Therapy and Allied Health Recruiting & Retention [BEST PRACTICES]
The key to growing your practice and keeping patients happy is to have the right team. That is why therapy and allied health recruiting and retention is key.
However, as we know, healthcare recruiting and retention is an area where many practices tend to struggle.
Some organizations have their own recruiting teams but undergo many challenges when it comes to finding qualified candidates in a decent amount of time. On the other hand, some organizations outsource all recruiting to physician recruiting firms to help with staffing needs.
One thing to keep in mind, is that no matter what your situation is, it’s important to analyze the recruiting process you have in place to see what works, and what doesn’t.
First let’s start by exploring what you can do as an organization to improve your existing therapy and allied health recruiting and retention process:
Ways To Improve Your Existing Recruiting and Retention Process
Create Job Descriptions for Every Position: This is a must! Every organization should create enticing job descriptions for every position. The messaging here is key – so, summarize the position, list key responsibilities, highlight what you offer and state why candidates should apply. Make sure that after you create these job descriptions that you keep them current and modify them accordingly. These job descriptions work great when posting jobs on hiring sites, but you can also use them in offer letters, onboarding materials, compliance documents and so much more.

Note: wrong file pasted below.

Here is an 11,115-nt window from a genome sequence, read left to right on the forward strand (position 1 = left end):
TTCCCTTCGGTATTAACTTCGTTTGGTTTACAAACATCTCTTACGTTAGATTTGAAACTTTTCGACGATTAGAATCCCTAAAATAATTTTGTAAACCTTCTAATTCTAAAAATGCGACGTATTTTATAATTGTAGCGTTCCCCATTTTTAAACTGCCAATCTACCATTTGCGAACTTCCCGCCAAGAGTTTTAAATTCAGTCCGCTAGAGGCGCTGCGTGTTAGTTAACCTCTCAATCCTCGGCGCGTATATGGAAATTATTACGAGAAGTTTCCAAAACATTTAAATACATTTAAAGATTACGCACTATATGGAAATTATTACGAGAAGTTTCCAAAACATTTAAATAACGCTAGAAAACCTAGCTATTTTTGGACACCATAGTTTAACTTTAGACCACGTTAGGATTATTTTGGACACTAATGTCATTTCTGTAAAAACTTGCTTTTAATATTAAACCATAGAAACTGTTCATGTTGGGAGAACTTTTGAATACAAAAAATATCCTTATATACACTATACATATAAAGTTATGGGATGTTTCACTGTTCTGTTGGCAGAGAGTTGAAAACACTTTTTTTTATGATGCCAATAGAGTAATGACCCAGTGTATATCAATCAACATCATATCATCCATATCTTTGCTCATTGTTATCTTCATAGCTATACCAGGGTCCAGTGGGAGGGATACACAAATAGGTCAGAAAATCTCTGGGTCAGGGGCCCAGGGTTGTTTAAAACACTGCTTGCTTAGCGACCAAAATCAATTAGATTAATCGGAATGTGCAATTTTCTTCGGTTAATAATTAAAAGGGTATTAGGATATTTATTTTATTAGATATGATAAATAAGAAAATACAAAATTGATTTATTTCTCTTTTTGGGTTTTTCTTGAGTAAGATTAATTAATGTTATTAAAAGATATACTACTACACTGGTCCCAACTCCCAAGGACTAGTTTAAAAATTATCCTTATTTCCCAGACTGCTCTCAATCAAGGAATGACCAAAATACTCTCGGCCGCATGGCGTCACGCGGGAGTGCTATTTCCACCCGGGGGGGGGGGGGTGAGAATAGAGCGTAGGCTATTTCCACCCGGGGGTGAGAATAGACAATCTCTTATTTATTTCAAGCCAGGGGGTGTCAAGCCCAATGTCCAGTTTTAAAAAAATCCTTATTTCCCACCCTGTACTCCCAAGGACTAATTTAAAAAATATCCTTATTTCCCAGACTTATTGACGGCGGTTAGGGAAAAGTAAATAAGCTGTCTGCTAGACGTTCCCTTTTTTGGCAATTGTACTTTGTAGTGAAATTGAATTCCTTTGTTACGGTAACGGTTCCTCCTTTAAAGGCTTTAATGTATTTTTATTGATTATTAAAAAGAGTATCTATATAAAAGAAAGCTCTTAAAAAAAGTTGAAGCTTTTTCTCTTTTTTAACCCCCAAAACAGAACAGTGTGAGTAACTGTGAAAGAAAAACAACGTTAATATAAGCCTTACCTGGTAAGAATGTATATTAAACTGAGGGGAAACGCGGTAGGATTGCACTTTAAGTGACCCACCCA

Streamline Your Therapy and Allied Health Recruiting Process: If you’re looking to hire a clinician (in this case, a therapist or allied health professional), just making a job post isn’t going to get the job done. You need to have a proactive approach regarding your search strategies to reach out to all the potentially suitable clinicians that exist. Here is what the “ideal approach” looks like according to Julius Holt, Physician Recruiter for MASC Medical: